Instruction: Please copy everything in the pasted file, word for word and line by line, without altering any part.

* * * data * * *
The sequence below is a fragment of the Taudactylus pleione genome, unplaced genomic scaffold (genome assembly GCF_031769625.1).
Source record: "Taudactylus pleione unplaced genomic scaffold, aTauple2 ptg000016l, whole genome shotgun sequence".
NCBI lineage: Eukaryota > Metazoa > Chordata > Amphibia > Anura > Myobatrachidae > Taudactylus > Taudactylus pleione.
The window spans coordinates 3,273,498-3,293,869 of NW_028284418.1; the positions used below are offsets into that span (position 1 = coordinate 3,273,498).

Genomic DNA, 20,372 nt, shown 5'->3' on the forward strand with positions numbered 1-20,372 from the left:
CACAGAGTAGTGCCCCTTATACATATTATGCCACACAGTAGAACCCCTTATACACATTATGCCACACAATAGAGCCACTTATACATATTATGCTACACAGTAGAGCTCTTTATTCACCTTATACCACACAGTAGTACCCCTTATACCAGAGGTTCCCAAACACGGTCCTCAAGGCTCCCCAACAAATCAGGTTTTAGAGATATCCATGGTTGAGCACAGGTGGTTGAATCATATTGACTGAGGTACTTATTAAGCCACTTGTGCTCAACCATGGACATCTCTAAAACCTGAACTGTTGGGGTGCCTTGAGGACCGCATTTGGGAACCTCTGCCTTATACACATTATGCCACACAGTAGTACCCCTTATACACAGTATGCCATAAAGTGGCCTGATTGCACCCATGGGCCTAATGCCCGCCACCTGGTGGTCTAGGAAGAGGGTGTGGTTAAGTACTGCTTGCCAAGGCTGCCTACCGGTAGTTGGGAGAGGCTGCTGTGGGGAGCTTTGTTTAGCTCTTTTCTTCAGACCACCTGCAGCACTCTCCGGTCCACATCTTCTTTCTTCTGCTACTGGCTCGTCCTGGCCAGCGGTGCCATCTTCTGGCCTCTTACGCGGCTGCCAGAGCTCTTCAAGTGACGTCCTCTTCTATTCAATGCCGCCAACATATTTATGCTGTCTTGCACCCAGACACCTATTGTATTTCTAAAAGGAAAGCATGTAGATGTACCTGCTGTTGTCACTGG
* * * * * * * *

The sequence below is a fragment of the Taudactylus pleione genome, unplaced genomic scaffold (genome assembly GCF_031769625.1).
Source record: "Taudactylus pleione unplaced genomic scaffold, aTauple2 ptg000016l, whole genome shotgun sequence".
NCBI lineage: Eukaryota > Metazoa > Chordata > Amphibia > Anura > Myobatrachidae > Taudactylus > Taudactylus pleione.
The window spans coordinates 3,273,498-3,293,869 of NW_028284418.1; the positions used below are offsets into that span (position 1 = coordinate 3,273,498).

Genomic DNA, 20,372 nt, shown 5'->3' on the forward strand with positions numbered 1-20,372 from the left:
CACAGAGTAGTGCCCCTTATACATATTATGCCACACAGTAGAACCCCTTATACACATTATGCCACACAATAGAGCCACTTATACATATTATGCTACACAGTAGAGCTCTTTATTCACCTTATACCACACAGTAGTACCCCTTATACCAGAGGTTCCCAAACACGGTCCTCAAGGCTCCCCAACAAATCAGGTTTTAGAGATATCCATGGTTGAGCACAGGTGGTTGAATCATATTGACTGAGGTACTTATTAAGCCACTTGTGCTCAACCATGGACATCTCTAAAACCTGAACTGTTGGGGTGCCTTGAGGACCGCATTTGGGAACCTCTGCCTTATACACATTATGCCACACAGTAGTACCCCTTATACACAGTATGCCATAAAGTGGCCTGATTGCACCCATGGGCCTAATGCCCGCCACCTGGTGGTCTAGGAAGAGGGTGTGGTTAAGTACTGCTTGCCAAGGCTGCCTACCGGTAGTTGGGAGAGGCTGCTGTGGGGAGCTTTGTTTAGCTCTTTTCTTCAGACCACCTGCAGCACTCTCCGGTCCACATCTTCTTTCTTCTGCTACTGGCTCGTCCTGGCCAGCGGTGCCATCTTCTGGCCTCTTACGCGGCTGCCAGAGCTCTTCAAGTGACGTCCTCTTCTATTCAATGCCGCCAACATATTTATGCTGTCTTGCACCCAGACACCTATTGTATTTCTAAAAGGAAAGCATGTAGATGTACCTGCTGTTGTCACTGG